In The Beggining

That is not how it works. In the Greek, when the noun carries the definite article the noun is definite. When the noun lacks the definite article it is either definite or indefinite depending on the context.
Note, the Gospel of John in the NWT published by the WTS God is translated capitalized , therefore God and not god, even though THEOS does not carry a definite article in 1:6,12,13,18, 3:2,21, 9:33. How did the WTS or any other translators come to these conclusions? Based on the text.
No one seems to argue these verses. Or better yet within the NT “God” appears 282 times lacking the definite article , of which it translates the indefinite as definite 266 times as "God" and the remaining 16 times as anarthrous translating theos as either god, a god, gods, and godly.

So again what in premise one or two brings you to the conclusion that Jesus is godlike in Jn 1:1c

When a scripture only speaks of the true God, plain Theos is used. When The true God is with another called-god HoTheos to the true God, plain Theos to the one being called small g god. Theos is the only word in Greek for either God or god, thus when 2 are mentioned in the same paragraph The true God got HoTheos.
 
When a scripture only speaks of the true God, plain Theos is used. When The true God is with another called-god HoTheos to the true God, plain Theos to the one being called small g god. Theos is the only word in Greek for either God or god, thus when 2 are mentioned in the same paragraph The true God got HoTheos.
Sorry this is not true.
Following that line of reasoning, if I find Jesus being referred to as Theos {carrying the definite article} anywhere in the NT then that should be enough to establish deity. Notice that in Hebrews 1:8 and 9 Theos carries the definite article in all three occurrences, including {But to the Son He says: “Your throne, O God, is forever and ever}, {Therefore God, Your God} where the Father is addressing the Son as “The God” establishing deity.



Heb 1:8 But to the Son He says: “Your throne, O God, is forever and ever; A scepter of righteousness is the scepter of Your kingdom. 9 You have loved righteousness and hated lawlessness; Therefore God, Your God, has anointed You With the oil of gladness more than Your companions.”



Heb 1:8

πρὸς δὲ τὸν υἱόν• ὁ θρόνος σου ὁ θεὸς εἰς τὸν αἰῶνα τοῦ

to but the son the throne of you the God into the age of the





αἰῶνος, καὶ ἡ ῥάβδος τῆς εὐθύτητος ῥάβδος τῆς βασιλείας σου.

age and the rod of the straightness rod of the kingdom of you



Heb 1:9

ἠγάπησας δικαιοσύνην καὶ ἐμίσησας ἀνομίαν • διὰ τοῦτο

You loved rightness and you hated lawlessness through this



ἔχρισέν σε ὁ θεὸς ὁ θεός σου ἔλαιον ἀγαλλιάσεως παρὰ τοὺς

anointed you the God the God of you oil of gladness along the

μετόχους σου.

shares of you

So again what in premise one or two brings you to the conclusion that Jesus is godlike in Jn 1:1c
 
In the beginning, was (ἐν ἀρχ͂ῃ ἦν)[en- ar•khay eimi].

If we are able to draw an imaginary line, on a razor's edge, where one side there exists only God and the eternal, and the other exists the created and the temporal, this razors edge is what John is opening to. John does not open referring to the beginning of Genesis but prior to it, in fact prior to time itself. Note this imaginary line relates to the eternal and the temporal, and not to the Genesis account of creation because creation is not mentioned until vs. 3. Notice where John places the Logos in reference to the beginning; if the Logos is a created being, then the Logos would be included in the ‘beginning’ or after. Using [ἦν eimi] “was”, which denotes absolute existence instead of [ἐγένετο, egeneto] “came into being”, or “began to be”, which is used in vs. 3, John is placing the Logos prior to the beginning. John is saying that the Logos absolutely existed prior to the beginning, and the only One who existed prior to the beginning is God in the eternal. Therefore, the only logical conclusion for John 1:1 is “the Word was God” not “was a god”.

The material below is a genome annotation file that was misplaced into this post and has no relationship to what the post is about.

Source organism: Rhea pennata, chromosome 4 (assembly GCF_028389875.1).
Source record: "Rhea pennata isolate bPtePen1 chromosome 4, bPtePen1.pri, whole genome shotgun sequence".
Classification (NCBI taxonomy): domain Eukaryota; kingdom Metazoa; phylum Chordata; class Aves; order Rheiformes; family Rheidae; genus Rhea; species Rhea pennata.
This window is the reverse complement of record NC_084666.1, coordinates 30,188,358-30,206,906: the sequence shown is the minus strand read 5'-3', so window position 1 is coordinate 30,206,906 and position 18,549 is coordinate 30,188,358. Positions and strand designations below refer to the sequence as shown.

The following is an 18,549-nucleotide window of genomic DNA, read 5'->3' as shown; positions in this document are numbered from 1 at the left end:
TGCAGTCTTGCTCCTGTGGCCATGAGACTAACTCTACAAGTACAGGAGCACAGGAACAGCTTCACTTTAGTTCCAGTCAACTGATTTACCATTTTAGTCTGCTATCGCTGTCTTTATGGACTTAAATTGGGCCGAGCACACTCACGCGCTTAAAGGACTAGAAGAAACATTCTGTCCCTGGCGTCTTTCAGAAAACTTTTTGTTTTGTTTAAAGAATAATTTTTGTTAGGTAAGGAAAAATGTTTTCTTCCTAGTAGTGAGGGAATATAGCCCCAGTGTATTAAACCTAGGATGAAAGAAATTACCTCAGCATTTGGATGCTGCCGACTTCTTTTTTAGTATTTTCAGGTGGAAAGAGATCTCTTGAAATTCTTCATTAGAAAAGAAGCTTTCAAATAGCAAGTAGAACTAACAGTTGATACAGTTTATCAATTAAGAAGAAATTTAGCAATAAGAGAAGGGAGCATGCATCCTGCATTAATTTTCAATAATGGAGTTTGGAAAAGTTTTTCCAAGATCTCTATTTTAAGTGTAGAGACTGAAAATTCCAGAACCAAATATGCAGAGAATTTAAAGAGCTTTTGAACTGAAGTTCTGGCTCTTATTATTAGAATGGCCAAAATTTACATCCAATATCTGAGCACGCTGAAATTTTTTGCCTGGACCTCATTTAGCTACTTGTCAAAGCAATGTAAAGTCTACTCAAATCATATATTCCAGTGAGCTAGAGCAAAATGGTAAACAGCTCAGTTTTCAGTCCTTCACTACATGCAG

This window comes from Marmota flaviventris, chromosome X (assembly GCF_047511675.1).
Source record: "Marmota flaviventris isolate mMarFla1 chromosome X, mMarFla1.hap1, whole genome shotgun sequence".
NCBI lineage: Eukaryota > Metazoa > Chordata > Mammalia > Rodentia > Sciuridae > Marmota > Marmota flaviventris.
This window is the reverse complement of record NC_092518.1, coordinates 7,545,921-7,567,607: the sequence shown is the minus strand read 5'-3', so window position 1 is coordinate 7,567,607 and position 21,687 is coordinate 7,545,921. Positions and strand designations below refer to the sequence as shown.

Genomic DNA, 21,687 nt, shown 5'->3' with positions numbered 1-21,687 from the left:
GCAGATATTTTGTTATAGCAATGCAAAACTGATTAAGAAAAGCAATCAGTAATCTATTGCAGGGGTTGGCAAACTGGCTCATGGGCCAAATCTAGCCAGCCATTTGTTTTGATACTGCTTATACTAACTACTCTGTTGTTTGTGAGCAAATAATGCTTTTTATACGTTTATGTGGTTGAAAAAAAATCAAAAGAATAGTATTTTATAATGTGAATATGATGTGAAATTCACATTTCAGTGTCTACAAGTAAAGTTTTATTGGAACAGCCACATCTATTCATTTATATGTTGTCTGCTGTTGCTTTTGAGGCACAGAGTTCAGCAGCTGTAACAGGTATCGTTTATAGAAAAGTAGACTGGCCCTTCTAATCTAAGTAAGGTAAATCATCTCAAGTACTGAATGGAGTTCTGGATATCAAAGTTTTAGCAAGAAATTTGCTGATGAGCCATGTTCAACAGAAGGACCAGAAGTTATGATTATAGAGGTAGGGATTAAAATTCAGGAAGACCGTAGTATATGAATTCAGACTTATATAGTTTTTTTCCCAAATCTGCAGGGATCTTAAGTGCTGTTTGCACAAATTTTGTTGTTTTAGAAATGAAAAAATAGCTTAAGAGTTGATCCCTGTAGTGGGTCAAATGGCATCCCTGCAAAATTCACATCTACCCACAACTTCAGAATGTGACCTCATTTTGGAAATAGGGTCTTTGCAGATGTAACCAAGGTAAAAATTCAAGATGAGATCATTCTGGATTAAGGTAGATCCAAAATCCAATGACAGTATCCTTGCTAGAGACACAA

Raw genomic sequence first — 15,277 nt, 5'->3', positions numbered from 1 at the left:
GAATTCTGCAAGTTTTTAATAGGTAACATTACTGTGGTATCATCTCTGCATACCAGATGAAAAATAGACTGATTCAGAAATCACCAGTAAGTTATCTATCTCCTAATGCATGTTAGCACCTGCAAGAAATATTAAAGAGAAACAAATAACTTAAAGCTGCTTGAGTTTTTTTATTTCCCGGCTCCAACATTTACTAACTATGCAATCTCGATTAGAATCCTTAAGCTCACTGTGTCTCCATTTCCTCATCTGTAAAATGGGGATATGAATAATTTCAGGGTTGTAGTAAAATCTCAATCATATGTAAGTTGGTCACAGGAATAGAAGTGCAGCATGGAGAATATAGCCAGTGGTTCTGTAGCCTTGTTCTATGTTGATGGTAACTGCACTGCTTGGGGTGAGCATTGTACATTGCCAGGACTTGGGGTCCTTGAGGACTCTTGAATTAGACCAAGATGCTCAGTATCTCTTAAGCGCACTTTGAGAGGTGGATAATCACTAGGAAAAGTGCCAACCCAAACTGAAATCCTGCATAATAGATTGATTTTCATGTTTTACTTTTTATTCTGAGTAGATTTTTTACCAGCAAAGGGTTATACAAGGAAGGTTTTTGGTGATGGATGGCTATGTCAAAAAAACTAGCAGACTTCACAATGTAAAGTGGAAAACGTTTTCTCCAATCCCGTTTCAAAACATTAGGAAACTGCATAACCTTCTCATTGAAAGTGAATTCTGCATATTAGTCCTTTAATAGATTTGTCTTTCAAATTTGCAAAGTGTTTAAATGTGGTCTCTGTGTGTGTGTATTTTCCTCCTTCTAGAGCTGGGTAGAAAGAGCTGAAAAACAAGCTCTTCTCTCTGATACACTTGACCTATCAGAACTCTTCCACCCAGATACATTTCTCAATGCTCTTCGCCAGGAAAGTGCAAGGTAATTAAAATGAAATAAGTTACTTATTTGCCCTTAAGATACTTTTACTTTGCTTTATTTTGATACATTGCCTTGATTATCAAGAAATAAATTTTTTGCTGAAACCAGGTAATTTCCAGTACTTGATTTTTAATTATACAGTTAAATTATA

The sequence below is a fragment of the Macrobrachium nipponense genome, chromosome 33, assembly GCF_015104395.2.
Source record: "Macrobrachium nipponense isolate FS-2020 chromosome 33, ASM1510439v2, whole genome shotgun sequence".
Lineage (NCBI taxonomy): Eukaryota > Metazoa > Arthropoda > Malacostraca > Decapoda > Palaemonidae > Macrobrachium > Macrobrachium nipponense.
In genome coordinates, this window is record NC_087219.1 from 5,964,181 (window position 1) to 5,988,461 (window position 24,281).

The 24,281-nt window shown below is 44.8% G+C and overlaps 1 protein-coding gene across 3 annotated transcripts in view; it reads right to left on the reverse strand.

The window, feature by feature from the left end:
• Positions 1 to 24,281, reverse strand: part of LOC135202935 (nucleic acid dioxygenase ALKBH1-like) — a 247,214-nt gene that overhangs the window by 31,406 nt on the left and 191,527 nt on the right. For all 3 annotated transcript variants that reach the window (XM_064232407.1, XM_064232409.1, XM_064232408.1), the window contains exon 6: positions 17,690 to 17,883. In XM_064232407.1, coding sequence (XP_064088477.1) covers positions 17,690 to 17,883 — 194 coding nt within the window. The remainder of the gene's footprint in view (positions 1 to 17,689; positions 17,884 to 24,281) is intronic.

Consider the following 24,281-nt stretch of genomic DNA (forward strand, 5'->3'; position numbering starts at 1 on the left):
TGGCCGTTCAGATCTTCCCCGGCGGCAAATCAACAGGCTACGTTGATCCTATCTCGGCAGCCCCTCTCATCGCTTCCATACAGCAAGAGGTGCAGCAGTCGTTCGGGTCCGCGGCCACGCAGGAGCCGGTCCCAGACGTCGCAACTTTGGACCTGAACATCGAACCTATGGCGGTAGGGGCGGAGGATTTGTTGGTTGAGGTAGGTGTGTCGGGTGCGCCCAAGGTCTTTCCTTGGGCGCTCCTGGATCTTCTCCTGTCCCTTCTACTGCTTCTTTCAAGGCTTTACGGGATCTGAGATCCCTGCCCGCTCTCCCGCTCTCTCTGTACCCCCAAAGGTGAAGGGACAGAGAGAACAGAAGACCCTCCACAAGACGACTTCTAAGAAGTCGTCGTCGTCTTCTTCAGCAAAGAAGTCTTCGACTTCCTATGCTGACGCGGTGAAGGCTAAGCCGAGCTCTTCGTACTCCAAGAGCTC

Sorry this is not true.
Following that line of reasoning, if I find Jesus being referred to as Theos {carrying the definite article} anywhere in the NT then that should be enough to establish deity. Notice that in Hebrews 1:8 and 9 Theos carries the definite article in all three occurrences, including {But to the Son He says: “Your throne, O God, is forever and ever}, {Therefore God, Your God} where the Father is addressing the Son as “The God” establishing deity.



Heb 1:8 But to the Son He says: “Your throne, O God, is forever and ever; A scepter of righteousness is the scepter of Your kingdom. 9 You have loved righteousness and hated lawlessness; Therefore God, Your God, has anointed You With the oil of gladness more than Your companions.”



Heb 1:8

πρὸς δὲ τὸν υἱόν• ὁ θρόνος σου ὁ θεὸς εἰς τὸν αἰῶνα τοῦ

to but the son the throne of you the God into the age of the





αἰῶνος, καὶ ἡ ῥάβδος τῆς εὐθύτητος ῥάβδος τῆς βασιλείας σου.

age and the rod of the straightness rod of the kingdom of you



Heb 1:9

ἠγάπησας δικαιοσύνην καὶ ἐμίσησας ἀνομίαν • διὰ τοῦτο

You loved rightness and you hated lawlessness through this



ἔχρισέν σε ὁ θεὸς ὁ θεός σου ἔλαιον ἀγαλλιάσεως παρὰ τοὺς

anointed you the God the God of you oil of gladness along the

μετόχους σου.

shares of you

So again what in premise one or two brings you to the conclusion that Jesus is godlike in Jn 1:1c
Therefore God, your God--saying God is Jesus' God. You twist it into something it didnt say.
 
I can understand English very well. I dont to look it up.